Let me introduce myself: my name is Magnus Persson, and I’m lead game designer of the Changing the Game of Consumption megagame, which is created to communicate the results of the Mistra Sustainable Consumption research project. If you found this introduction oddly familiar, it may be because I’m also lead game designer for the Switching the Current megagame, which I’m also blogging about – in fact, some parts of this post are very similar to parts of the first post of that blog. In this first post, I won’t discuss game design as much as the purpose of this blog and what can be gained from blogging while designing a megagame – and more specifically why I keep a separate blog for each game I’m designing rather than just throwing it all into a single one.
The reason we have chosen to use a game to communicate research results is, in the words of Claude Garcia, that we want people (or in this case players) to “[rather than] negotiating about the world [they] want, [negotiate] about what’s available”, as we believe this will help them “understand the issues faced by other players”. This is particularly important in a project where we are attempting to communicate not only ‘hard facts’ about sustainable consumption, but dealing with emotions related to learning more about what a sustainable lifestyle may look like in the future and trying to prepare for what the road towards that lifestyle is going to look like – not merely as individuals, but as a society. We hope that people playing the megagame will have an opportunity to see things from a variety of perspectives and based on that experience and both make wiser and better-informed decisions in the future and use their insight to help others do the same.
This is not the first time I’m involved in megagame design – I was lead game designer for the Climate Change Megagame (CCM) that was played for the first time in November 2020. I won’t go into the background of that game here, but simply note that I learned that, following the conclusion of the design phase, it was very, very difficult to remember the thoughts that guided me through the steps of the design process that led to the final version of the game. Thus, I’ve chosen to use this blog to help me record my thoughts along the way and enable reflection on the choices made based on the information I had at the time and not only in hindsight. Although the latter may be preferable in some cases, I’m more interested in getting insight into what the design process looks like from the game designer’s perspective while they are in the ‘midst of the fray’, and I’m guessing I’m not the only one.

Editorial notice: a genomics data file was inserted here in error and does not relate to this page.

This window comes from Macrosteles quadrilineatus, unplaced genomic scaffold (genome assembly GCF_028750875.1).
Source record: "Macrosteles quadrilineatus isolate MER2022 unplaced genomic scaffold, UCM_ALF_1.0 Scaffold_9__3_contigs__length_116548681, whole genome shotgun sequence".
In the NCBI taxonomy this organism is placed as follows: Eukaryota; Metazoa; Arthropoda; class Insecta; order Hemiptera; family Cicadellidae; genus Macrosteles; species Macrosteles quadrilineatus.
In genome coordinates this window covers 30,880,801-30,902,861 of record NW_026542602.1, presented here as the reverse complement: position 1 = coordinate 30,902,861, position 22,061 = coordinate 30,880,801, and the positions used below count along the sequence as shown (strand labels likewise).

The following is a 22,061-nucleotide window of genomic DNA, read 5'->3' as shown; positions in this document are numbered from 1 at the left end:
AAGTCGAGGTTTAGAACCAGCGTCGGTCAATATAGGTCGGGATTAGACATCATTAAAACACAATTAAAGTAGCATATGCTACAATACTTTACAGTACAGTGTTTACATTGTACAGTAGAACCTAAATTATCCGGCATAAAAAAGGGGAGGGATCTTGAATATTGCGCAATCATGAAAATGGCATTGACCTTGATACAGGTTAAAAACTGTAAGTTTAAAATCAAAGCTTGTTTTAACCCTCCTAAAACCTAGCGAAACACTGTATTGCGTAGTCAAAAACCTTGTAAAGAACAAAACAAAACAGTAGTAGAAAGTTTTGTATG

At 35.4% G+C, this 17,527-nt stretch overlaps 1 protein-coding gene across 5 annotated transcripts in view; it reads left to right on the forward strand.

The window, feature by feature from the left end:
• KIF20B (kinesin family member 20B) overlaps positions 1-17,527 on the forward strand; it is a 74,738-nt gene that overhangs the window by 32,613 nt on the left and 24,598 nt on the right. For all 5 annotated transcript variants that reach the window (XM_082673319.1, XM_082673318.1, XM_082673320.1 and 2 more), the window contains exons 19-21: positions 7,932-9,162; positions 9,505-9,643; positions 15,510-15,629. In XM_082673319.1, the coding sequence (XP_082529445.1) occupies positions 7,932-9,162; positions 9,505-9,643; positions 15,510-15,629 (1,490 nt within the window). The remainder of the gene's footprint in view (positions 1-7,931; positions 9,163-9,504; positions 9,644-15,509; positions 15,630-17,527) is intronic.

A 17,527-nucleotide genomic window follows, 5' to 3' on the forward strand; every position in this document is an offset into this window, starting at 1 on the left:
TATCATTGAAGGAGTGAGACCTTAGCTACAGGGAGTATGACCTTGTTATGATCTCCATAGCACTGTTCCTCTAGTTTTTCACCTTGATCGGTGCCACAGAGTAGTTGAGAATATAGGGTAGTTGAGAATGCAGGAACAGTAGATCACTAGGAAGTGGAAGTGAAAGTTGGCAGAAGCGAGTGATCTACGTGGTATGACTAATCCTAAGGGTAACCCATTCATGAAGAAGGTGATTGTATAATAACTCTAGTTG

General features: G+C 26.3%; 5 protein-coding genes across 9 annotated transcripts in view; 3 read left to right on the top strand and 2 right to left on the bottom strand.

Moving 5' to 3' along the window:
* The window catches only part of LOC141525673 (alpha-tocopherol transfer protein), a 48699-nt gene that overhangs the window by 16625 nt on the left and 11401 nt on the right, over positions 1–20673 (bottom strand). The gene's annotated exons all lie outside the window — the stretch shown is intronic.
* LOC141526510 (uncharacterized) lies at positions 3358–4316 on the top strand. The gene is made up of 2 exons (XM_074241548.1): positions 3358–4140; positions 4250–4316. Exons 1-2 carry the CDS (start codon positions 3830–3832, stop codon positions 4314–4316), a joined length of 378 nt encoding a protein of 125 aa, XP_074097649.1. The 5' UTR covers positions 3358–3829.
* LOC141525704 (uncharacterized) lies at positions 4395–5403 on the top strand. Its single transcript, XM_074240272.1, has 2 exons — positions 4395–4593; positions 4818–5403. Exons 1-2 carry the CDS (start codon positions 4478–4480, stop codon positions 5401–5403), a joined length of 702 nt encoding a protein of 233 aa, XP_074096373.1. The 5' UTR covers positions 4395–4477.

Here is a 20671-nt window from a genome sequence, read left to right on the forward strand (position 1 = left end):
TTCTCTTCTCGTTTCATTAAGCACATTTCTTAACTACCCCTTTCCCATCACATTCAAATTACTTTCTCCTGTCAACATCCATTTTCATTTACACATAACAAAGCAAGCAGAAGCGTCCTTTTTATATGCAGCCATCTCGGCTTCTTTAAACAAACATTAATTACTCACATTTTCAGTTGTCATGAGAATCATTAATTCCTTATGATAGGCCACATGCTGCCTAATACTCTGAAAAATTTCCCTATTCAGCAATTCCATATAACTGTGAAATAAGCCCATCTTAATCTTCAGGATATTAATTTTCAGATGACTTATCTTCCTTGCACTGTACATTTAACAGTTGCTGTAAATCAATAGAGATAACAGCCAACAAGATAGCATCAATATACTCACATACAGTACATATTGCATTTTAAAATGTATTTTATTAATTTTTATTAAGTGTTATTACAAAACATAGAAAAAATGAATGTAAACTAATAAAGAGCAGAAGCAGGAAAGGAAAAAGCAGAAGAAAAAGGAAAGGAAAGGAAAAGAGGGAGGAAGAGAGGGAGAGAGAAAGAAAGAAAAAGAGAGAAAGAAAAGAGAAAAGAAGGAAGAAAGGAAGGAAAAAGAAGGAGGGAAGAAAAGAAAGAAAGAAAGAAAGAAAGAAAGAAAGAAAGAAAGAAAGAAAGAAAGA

This blog is meant to function as a research journal that will allow me to reflect on both my thoughts and ideas during the game design process and how and why I made the choices I made after the design process is concluded. It is also a way to allow members of the Changing the Game of Consumption project group and stakeholders in the Mistra project to stay up to date with the game design process and encourage them to contribute to it between meetings. Moreover, it is intended to give game designers insight into the process of designing a megagame. Regardless of your interest in my blog, I hope you enjoy it and learn something from reading it!
So, why one blog for each game? First of all, as they belong to two different projects, keeping them apart means less ’spam’ for the members of both projects (and indeed anyone who is interested in only one of the projects) and an easier time summarising my reflections at the end of each project. Secondly, at the outset it seems to me the games will be quite different in character and so, as the designs are already going to influence one another due to coexisting in my brain, I feel it is necessary to keep them separated to help me focus on reflecting on one in light of the other rather than on both at the same time. Thirdly, I suspect that there’s a lot to learn from comparing the posts of the two blogs – an aspect of the research project that I will happily hand over to the researchers I’m working with, should they be interested.
In the next blog post, I intend to write about what comes to mind when I study a game-like discussion/negotiation exercise that the Mistra research team has already constructed in order to see if and how I can use an existing structure to create an idea for a megagame. To my help I have Jim Wallman’s excellent guide to megagame design, about which I will also write some more in that post.
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Would you like to know what others say about blogging about your research? I recommend reading Janet Salomons’s very insightful post Share Your Research on a Blog, which helped me define the purpose of this blog (I believe it to be a combination of solo/researcher-to-public and collaborative/researcher-to-researcher, but I may well be wrong). Mark Carrigan’s insightful Prezi Using your blog as a research journal gave me a lot of food for thought on what to do with my blog and how to do it, and Duncan Green’s An antidote to futility: Why academics (and students) should take blogging/social media seriously made me confident that this is the right approach – and convinced me to try to keep my posts relatively short, for the sake of both myself and my readers.